What in the sweet hells had she bloody well gotten herself into?
Isolde looked up at the stars, so bright and clear this far north, laying her large paws behind her head, leaning back with legs crossed. Oh, no, staying out for the night was no issue, not at all, not after the couple of weeks she’d been abandoned on her own up here. Besides, with a bellyful of meat and a well tended fire near by, the bitter cold did not bite so deeply.
There was the other thing, too.
She sighed, idly scratching at the fur covering the back of her hand…paw. Whatever. Isolde wasn’t fond of her worgen form, not at all. It wasn’t her. It wasn’t who *she* was, it shouldn’t have to be what Gilneans were, but so it was now. And so it was, she decided, that she wasn’t going to accept it, even when she had no other choice but to use it, because survival usually beat out stubborness.
She glanced around at the other men and women Templars. They seemed…all right. Yeah. She wasn’t willing to trust them all, not yet, and the readiness to flee despite the quiet oaths of safety hadn’t completely dissolved. Himself in particular she found herself trusting, though she wasn’t sure why, with all his teasing and his firm assurance in her suitability for the soldierin’ life. She set her jaw. She may be considering working with this lot, but she would never be a soldier. Not ever. Just a street rat with a bow and her very own top hat.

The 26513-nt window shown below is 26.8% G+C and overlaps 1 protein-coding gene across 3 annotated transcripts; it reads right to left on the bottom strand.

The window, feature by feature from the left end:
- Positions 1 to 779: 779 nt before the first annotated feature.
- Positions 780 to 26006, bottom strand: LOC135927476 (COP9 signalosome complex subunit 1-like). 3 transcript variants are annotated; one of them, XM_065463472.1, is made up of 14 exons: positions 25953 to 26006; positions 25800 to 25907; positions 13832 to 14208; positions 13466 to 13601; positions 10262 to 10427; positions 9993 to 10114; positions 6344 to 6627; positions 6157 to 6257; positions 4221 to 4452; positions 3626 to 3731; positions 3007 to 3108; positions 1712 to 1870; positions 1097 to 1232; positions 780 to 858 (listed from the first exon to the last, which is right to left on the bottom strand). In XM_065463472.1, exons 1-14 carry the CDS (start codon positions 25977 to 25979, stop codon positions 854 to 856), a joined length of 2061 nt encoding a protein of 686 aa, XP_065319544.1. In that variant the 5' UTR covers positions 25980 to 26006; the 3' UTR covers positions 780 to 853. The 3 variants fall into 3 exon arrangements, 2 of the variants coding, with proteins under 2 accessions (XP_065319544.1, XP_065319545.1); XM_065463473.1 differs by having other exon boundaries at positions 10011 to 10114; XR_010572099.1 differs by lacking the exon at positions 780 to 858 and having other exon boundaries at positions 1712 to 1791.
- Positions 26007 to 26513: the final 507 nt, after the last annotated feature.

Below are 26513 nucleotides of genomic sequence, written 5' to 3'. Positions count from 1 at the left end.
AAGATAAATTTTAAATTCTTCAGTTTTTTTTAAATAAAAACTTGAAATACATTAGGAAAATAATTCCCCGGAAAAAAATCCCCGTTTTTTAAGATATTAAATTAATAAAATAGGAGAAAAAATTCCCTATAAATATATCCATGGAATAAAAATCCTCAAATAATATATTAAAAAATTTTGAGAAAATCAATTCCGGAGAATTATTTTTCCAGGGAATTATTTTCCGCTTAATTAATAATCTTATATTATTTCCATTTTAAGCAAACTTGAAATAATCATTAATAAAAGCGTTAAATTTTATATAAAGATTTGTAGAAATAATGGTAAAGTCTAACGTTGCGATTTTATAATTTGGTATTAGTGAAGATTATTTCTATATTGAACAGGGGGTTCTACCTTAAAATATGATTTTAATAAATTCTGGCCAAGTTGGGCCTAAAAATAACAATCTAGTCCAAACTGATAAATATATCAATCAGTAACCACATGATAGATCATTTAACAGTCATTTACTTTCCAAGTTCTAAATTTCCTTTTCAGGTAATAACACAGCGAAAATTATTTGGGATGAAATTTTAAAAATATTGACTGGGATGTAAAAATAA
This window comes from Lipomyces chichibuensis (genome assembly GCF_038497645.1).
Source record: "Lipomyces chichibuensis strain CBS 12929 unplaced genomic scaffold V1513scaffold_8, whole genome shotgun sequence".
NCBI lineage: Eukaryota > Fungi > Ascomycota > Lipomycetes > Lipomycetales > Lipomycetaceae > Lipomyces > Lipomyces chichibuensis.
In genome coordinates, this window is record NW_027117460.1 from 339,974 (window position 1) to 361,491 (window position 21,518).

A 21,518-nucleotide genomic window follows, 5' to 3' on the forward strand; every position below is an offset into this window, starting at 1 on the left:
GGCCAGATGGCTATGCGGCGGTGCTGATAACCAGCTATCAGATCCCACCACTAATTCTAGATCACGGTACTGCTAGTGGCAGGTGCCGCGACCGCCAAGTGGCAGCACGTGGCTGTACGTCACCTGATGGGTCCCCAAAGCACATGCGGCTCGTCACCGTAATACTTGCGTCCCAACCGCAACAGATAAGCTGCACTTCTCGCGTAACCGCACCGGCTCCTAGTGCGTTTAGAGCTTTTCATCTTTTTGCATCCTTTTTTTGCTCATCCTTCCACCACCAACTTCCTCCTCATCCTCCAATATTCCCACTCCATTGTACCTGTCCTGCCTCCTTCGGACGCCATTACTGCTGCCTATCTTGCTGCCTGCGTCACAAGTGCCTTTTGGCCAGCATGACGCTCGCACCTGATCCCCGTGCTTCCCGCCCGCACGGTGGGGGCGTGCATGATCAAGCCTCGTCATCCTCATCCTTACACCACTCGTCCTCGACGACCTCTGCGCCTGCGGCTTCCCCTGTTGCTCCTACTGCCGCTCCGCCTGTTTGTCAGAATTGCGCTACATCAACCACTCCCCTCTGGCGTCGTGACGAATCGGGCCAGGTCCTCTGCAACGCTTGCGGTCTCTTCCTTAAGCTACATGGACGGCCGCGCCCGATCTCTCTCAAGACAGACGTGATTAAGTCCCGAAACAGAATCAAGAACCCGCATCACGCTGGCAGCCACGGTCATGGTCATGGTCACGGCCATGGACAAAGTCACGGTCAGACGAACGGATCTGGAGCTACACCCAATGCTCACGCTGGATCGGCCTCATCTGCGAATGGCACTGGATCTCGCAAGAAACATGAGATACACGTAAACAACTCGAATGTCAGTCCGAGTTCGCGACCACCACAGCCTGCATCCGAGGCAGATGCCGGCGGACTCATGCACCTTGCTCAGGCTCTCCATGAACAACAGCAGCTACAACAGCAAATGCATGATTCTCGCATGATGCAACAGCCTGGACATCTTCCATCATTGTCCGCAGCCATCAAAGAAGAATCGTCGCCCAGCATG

Isolde leaned back again and looked upwards. And old song slipped into her head, from when she was a child, a real kid, just able to slip into pubs and scrabble for dropped coins and crumbs amongst the rushes. Some old fellas from the North, in their peculiar dialect, who still remembered the days before the wall, before Lordaeron fell, singing a low and mournful tune that still carried a little bit of hope. It seemed appropriate, and the tune sprung to her own lips as she began to doze off under the winter’s night sky.
“This ay night, this ay night, ev’ry night an’ all, fire and sleet and candle light, and gods receive thy saul…when from hence, away thou’st passed, ev’ry night an’ all, to Thornywood thou comest at last, and gods receive thy saul…”